If you haven’t read the book, I hope the review might sway you! Give it a chance. Get the book on Amazon – it’s available in print and for Kindle.

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Charlene Newcomb is currently working on Book III of Battle Scars, 12th century historical fiction filled with war, political intrigue, and a knightly romance of forbidden love set during the reign of Richard the Lionheart. There will be more to come, so sign up for Char’s Newsletter. It will be used – sparingly – to offer exclusive content and and to let you be the first to know about special offers.

Men of the Cross Review & #Giveaway on Diverse Reader

21878750Diverse Reader loved Men of the Cross!! Thank you, Meredith.

Check out Meredith’s review. Enter the giveaway for a chance to win an e-copy of this tale of war, passion, and forbidden love. You’ll also have a chance to win a $10 Amazon gift card.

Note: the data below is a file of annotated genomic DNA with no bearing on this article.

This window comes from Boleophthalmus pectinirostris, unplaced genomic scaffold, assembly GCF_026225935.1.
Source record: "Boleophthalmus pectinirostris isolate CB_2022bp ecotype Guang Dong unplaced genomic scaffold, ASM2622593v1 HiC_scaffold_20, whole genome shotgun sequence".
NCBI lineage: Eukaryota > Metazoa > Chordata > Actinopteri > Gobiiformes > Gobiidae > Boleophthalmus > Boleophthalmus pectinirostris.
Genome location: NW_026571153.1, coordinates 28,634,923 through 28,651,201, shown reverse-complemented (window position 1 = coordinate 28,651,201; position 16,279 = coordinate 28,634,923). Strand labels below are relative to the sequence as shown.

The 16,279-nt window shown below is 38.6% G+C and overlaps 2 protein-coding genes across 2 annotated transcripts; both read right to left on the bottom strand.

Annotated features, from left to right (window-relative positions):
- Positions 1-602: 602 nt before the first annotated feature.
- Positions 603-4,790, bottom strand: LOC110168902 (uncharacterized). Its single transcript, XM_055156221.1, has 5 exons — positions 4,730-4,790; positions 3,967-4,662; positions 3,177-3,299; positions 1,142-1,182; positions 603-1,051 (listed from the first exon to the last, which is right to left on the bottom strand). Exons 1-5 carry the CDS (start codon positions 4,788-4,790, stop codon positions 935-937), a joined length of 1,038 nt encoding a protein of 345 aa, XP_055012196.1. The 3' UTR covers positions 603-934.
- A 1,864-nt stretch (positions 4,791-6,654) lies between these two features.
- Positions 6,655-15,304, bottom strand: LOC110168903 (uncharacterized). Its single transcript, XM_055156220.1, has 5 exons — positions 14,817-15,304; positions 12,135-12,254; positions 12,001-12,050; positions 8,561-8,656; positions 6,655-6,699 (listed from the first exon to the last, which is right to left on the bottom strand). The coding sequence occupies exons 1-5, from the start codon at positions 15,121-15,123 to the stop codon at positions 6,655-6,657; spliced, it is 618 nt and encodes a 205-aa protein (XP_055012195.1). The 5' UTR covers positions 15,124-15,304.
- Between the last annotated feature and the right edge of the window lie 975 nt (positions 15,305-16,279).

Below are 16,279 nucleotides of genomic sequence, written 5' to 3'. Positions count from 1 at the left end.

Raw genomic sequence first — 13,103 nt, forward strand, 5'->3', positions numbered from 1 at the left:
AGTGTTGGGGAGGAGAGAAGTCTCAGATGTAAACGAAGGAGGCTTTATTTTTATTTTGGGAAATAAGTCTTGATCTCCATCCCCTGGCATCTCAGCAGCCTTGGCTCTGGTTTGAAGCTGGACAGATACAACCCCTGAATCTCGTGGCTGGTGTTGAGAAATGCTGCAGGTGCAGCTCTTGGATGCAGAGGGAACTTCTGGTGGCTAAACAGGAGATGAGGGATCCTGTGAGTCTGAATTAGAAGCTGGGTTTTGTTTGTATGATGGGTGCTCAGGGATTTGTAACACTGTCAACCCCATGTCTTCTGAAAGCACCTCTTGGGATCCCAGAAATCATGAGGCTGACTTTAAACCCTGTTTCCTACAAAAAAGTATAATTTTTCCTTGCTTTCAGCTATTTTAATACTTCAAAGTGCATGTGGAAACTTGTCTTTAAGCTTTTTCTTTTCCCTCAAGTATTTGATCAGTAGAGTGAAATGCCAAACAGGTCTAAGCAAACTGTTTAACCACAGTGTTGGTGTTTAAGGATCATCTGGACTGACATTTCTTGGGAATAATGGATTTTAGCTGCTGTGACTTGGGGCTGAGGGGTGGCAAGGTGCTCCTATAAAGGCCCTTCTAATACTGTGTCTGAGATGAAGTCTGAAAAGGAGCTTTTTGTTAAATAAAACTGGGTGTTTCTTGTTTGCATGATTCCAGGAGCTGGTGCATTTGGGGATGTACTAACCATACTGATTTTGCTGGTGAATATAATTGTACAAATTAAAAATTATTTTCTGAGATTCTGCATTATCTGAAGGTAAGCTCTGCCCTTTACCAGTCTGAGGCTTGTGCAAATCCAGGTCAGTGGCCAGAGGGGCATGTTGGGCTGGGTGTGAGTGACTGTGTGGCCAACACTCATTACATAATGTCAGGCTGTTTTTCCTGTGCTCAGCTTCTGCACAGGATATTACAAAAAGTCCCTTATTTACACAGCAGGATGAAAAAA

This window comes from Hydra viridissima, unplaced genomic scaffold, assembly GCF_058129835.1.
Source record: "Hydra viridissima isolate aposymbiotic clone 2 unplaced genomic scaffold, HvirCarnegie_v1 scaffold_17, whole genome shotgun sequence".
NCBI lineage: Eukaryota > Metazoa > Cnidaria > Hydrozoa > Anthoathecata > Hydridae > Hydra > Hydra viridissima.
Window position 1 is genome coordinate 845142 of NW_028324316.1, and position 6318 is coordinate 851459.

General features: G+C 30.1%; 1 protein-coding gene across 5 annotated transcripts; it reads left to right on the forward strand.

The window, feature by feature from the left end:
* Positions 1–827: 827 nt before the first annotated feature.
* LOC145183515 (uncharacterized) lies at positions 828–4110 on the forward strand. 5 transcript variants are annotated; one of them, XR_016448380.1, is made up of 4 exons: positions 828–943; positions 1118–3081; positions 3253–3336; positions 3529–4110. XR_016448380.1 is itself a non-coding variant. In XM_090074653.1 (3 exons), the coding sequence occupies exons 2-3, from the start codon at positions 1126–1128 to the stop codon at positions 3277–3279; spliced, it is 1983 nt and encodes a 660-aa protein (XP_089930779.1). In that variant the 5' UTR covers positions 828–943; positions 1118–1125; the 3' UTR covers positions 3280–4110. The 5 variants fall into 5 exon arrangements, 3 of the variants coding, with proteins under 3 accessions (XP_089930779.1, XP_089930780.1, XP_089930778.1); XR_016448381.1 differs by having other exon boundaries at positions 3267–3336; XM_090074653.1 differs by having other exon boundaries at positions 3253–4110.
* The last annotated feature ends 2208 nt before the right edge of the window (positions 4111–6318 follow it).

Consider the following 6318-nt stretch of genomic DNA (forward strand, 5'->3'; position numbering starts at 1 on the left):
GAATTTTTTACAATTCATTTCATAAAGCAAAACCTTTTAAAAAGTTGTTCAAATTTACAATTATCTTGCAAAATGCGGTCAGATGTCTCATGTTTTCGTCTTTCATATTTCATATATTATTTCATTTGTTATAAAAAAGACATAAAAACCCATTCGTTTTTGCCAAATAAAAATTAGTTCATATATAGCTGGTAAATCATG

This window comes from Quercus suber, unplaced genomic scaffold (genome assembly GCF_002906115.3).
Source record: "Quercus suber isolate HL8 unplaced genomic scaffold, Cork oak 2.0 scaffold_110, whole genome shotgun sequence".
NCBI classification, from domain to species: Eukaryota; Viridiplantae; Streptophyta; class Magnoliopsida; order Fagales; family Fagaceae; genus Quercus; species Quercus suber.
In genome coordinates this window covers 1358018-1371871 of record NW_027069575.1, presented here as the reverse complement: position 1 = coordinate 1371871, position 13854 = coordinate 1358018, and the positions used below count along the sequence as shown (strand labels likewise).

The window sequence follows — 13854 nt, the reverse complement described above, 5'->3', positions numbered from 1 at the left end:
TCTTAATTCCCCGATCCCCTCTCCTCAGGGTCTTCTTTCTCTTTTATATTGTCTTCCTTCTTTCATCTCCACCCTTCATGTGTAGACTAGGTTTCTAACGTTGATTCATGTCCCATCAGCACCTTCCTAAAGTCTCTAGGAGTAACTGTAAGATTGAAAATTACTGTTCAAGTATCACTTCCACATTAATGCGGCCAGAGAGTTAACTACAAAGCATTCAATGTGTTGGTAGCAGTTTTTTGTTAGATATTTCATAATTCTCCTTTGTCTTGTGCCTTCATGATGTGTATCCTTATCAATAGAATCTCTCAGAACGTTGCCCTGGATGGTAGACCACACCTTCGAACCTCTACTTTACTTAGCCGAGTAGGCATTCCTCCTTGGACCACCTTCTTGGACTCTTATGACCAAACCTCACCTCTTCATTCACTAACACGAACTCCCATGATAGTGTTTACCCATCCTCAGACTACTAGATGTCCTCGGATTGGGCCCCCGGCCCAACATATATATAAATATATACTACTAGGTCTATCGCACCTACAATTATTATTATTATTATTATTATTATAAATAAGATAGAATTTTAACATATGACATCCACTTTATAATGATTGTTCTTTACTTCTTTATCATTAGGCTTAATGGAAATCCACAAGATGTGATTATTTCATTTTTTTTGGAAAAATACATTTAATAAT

Get over there now and enter the drawing! The drawing closes in 5 days so don’t delay.

And sign up for my Newsletter and I’ll send you a sample from Book II of Battle Scars, For King and Country.

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Charlene Newcomb is currently working on Book III of her Battle Scars series, 12th century historical adventures filled with war, political intrigue, and a knightly romance of forbidden love set during the reign of Richard the Lionheart. 

For King and Country – Editor’s Choice at the Historical Novel Society

king and country_smallGotta love 3 day weekends. One more day to get the usual chores done, and of course, spend a few more hours working on Book III of my Battle Scars series.  My habit on writing weekends is to stay away from the Internet for the morning except to post the English Historical Fiction Authors weekly round up to social media on Sundays. But I made the mistake(!!) of checking email this morning before I’d settled into the opening of a new scene.